It is conceded on this appeal that counsel was promptly retained for the nonresident injured party and that counsel diligently procured a copy of the police report on or about December 4, 1984. The police report identified the insurance carrier for the alleged tort-feasor by the number "430". Every insurance company authorized to do business in this State is assigned an identification number used by police departments in completing accident reports. The insurance code contained in a police report is admissible proof that the alleged tort-feasor was insured (see, Matter of American Sec. Ins. Co. v Ferrer, 110 A.D.2d 503), and minimal effort would reveal the name of the insurance carrier. Eveready's insurance code is 430.
Although Bucco's attorney commenced the underlying negligence action against Chavis by service of process on February 20, 1985, in the hope that Chavis would forward the summons with notice to his insurance carrier, counsel did not attempt to ascertain the name of Chavis's insurer until approximately four months after receipt of the police report containing the insurance code. On April 26, 1985, Bucco's attorney asked the New York State Department of Motor Vehicles to conduct an insurance search on Chavis's vehicle. At the time of this request, Chavis had defaulted in appearing in the negligence action and Bucco's attorney had mailed a letter to Chavis's last known residence, advising him to contact his insurer. Within two weeks after the New York State Department of Motor Vehicles informed Bucco's attorney that Eveready insured Chavis, counsel proceeded diligently enough to press Bucco's claim by mailing Eveready written notice of the accident.
Notwithstanding the fact Eveready was promptly notified once the results of the insurance search were revealed, the law requires that an injured party should also be diligent in identifying the insurance carrier (cf., Matter of Nassau Ins. Co. v Doyle, 114 A.D.2d 899, 900; Matter of Kauffman [MVAIC], 25 A.D.2d 419). Under the circumstances of this case, the injured party's notice to Eveready was untimely as a matter of law (cf., Matter of Acevedo [MVAIC], 56 A.D.2d 817; Matter of Kauffman [MVAIC], supra). Thompson, J.P., Bracken and Rubin, JJ., concur.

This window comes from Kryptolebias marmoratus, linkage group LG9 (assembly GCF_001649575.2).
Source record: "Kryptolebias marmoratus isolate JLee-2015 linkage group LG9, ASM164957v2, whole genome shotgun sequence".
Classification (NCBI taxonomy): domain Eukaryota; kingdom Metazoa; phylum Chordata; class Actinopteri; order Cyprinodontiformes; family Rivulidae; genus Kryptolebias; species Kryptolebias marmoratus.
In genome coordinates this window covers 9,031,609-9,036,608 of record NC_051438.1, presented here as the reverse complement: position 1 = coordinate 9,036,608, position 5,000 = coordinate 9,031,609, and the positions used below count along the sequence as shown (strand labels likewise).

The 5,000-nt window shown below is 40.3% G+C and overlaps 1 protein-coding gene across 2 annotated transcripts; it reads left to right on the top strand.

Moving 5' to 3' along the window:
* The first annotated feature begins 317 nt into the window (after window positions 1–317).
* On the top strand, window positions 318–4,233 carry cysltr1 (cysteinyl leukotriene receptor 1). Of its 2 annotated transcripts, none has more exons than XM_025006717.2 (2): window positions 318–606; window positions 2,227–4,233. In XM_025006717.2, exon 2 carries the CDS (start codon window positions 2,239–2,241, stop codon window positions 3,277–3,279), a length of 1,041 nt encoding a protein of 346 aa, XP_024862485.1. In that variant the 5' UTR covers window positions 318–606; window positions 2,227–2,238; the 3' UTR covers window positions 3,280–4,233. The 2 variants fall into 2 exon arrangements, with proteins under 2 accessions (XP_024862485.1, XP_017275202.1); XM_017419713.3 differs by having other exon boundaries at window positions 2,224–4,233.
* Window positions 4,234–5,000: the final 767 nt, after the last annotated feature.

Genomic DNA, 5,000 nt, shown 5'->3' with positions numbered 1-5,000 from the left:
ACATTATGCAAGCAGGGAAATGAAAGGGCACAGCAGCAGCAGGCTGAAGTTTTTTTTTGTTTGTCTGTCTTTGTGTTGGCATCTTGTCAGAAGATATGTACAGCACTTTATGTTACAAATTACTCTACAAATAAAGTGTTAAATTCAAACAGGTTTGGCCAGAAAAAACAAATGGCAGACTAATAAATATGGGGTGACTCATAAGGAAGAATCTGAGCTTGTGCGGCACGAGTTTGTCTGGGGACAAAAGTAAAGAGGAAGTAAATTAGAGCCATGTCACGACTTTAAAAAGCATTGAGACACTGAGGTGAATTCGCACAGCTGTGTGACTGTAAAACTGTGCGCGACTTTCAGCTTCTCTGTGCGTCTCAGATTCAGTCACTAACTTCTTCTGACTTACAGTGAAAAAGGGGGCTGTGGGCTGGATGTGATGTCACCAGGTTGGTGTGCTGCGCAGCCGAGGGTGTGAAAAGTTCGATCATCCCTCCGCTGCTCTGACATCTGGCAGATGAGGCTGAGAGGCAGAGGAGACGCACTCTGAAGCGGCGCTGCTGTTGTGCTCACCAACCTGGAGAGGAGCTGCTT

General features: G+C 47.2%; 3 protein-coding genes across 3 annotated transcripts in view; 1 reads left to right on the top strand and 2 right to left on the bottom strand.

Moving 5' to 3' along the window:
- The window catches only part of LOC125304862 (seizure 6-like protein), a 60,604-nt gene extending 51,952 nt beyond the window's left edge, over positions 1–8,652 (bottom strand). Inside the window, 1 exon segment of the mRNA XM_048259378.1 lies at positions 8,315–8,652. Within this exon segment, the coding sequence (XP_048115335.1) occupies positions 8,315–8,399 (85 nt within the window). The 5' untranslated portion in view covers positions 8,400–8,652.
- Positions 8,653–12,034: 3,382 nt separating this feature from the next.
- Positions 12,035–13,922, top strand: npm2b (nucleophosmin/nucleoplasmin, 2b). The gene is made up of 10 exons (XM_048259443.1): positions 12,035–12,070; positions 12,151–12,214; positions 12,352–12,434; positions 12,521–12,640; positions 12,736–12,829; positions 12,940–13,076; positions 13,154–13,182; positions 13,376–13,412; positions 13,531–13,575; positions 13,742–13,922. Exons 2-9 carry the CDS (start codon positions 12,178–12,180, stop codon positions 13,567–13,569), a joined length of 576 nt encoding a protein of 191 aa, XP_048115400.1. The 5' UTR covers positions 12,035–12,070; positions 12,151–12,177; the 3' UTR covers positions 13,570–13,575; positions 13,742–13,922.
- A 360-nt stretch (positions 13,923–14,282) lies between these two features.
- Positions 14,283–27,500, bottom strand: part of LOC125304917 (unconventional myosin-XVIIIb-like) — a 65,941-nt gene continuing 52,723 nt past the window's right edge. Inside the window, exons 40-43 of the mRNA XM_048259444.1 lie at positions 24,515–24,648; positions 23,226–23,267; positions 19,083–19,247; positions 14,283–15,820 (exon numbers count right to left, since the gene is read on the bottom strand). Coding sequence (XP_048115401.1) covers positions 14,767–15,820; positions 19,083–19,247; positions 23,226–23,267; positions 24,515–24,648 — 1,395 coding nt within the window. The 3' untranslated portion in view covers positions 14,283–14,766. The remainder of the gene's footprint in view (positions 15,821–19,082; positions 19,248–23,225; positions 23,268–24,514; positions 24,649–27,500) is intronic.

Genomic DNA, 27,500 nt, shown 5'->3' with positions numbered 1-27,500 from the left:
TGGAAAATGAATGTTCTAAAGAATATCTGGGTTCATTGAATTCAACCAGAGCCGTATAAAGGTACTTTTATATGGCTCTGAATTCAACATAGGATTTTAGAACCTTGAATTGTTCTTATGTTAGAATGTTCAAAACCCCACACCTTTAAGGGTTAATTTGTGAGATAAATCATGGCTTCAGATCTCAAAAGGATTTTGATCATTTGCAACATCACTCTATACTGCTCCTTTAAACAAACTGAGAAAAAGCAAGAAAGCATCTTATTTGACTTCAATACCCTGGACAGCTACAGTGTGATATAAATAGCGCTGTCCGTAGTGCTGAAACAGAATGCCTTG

The majority places an undue burden on the injured party. The majority would require in every case that an injured party's attorney assume that a defendant in a negligence case will not notify his insurance carrier, and therefore take immediate steps upon being retained by an injured party to learn the name of the defendant's insurance carrier and to notify it directly of the claim which is to be made.
Richard Bucco was a Sergeant in the United States Army stationed at the White House in Washington, D.C. In July 1984 he was severely injured when his motorcycle was struck by an automobile operated by Chavis. The accident occurred on the Belt Parkway in Brooklyn, so Bucco was taken by ambulance to Coney Island Hospital. Due to his injuries, he was transferred to Walter Reed Hospital in Virginia, where multiple surgeries were performed. At the time, Bucco had no knowledge as to the name, address or whereabouts of Chavis, nor did he know the address of the one eyewitness to the accident.
After Bucco was transferred to Walter Reed Hospital, an attorney was retained by Bucco's father to represent him. Bucco's extensive injuries and his hospitalization out of State made it impossible for counsel to fully investigate the case. Indeed, counsel was unable to locate the sole eyewitness until 1986. In any event, within a reasonable time after being retained, Bucco's attorney did request the police report, which he received on December 24, 1984, some five months after the accident. The police report did provide some details of the accident as well as the insurance company code number for the Chavis vehicle.